Canandaigua Lake’s smallest island, known for generations as “Squaw Island” has been renamed. The island, which is a state park, was recently renamed Skenoh Island (pronounced SCAN O), meaning in Iroquois, “health” or “peace.” The name change is effective immediately.
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The U.S. Geographic Names Committee, the New York Museum, and the New York State Department of Enviromental Conservation recommended and approved the name change, and federal maps will update with the new name, which was suggested by Peter Jemison, site manager of the Ganondagon site in Victor.
“In the Mohawk language,” Jemison explained, “the word ‘squaw’ refers to a woman’s private parts in a negative way. It’s not really appropripate or complimentary.”
Historically, the island formerly known as “Squaw Island” was where the women and children of the Iroquois took refuge from General Sullivan’s army, when his campaign to rid the Indians from the area was in force. The island was much bigger then, but over the years, erosion has trimmed its size significantly, and now it is most visited by kayakers and seagulls.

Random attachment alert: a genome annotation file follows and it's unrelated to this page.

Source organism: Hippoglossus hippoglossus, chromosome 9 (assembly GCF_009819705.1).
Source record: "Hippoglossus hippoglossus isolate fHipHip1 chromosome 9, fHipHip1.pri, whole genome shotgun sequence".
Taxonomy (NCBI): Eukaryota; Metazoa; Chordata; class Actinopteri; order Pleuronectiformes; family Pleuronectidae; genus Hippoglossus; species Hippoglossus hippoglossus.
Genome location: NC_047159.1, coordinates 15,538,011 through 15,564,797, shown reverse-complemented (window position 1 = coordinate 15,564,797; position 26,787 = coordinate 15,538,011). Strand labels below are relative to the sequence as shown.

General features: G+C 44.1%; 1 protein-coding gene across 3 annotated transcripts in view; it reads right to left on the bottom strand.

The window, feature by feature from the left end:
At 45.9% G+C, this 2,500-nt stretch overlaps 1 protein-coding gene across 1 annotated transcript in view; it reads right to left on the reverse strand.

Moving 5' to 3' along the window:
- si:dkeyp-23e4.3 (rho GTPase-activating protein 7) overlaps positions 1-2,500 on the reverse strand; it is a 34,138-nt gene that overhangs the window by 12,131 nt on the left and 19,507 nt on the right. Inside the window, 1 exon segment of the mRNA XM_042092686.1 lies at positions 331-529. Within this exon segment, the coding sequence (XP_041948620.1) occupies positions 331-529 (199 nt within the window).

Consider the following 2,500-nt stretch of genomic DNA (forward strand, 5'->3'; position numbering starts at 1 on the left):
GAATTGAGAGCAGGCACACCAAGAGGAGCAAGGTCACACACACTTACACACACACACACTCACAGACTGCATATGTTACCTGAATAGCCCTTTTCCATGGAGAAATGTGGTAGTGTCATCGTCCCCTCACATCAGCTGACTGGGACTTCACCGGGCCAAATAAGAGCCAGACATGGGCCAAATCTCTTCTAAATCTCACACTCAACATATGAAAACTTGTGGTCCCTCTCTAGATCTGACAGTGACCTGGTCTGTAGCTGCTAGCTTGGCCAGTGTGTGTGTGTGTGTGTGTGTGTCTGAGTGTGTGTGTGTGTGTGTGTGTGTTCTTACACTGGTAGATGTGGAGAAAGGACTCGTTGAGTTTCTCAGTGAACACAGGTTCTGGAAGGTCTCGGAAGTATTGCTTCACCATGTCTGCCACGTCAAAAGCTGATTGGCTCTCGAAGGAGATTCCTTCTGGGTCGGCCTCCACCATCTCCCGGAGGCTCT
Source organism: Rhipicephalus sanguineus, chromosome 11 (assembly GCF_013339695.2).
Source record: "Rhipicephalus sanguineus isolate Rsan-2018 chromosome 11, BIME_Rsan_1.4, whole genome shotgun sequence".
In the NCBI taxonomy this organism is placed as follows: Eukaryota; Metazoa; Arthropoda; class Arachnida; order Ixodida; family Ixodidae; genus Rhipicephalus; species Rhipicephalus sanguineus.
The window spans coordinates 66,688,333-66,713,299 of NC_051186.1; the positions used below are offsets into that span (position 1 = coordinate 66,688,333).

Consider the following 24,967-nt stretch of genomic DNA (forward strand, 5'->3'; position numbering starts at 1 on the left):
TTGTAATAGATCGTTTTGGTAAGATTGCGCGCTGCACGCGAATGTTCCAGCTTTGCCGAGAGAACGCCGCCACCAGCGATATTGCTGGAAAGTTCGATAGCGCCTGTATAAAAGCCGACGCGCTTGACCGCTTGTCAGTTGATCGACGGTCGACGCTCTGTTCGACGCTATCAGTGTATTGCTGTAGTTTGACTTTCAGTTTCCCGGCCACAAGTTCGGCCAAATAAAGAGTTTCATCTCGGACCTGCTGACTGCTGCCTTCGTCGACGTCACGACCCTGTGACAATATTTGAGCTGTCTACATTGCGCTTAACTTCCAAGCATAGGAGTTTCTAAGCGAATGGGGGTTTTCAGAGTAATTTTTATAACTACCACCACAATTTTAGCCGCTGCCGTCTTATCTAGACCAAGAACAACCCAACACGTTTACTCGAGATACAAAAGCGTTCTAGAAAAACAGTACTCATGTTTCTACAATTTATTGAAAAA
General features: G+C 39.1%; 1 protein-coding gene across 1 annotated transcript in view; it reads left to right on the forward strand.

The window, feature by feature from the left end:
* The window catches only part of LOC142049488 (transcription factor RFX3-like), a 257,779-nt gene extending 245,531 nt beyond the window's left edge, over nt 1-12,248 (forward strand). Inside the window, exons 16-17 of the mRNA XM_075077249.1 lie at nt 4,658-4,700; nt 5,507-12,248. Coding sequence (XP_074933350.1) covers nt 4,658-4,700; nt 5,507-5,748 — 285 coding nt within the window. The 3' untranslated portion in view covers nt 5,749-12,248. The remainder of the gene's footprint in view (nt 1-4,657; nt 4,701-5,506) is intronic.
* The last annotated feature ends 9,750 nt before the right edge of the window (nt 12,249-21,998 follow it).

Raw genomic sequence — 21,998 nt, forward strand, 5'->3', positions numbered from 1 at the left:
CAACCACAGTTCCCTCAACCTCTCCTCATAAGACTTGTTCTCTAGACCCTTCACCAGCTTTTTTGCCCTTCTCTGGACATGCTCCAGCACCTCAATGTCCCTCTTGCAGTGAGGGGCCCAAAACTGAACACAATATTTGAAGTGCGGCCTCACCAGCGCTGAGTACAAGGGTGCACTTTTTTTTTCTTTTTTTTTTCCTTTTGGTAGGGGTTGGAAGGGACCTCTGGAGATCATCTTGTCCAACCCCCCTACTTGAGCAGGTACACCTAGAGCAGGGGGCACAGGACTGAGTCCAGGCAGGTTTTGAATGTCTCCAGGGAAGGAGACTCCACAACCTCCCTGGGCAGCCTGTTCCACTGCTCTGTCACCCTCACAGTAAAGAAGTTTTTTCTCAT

The name change has been in progress for about a year and a half, after being suggested by Edward Randoloph, who contacted the Ontario County Board of Supervisors and the Canandaigua City Council to consider changing the name. There was no opposition by any of the agencies involved to changing the name, noting the name was offensive to those who knew what it meant.
The island is the smallest state park in the New York park system, and although many from the area will still undoubtedly refer to the island by the name it has been known as for generations, new maps will call it “Skenoh Island.”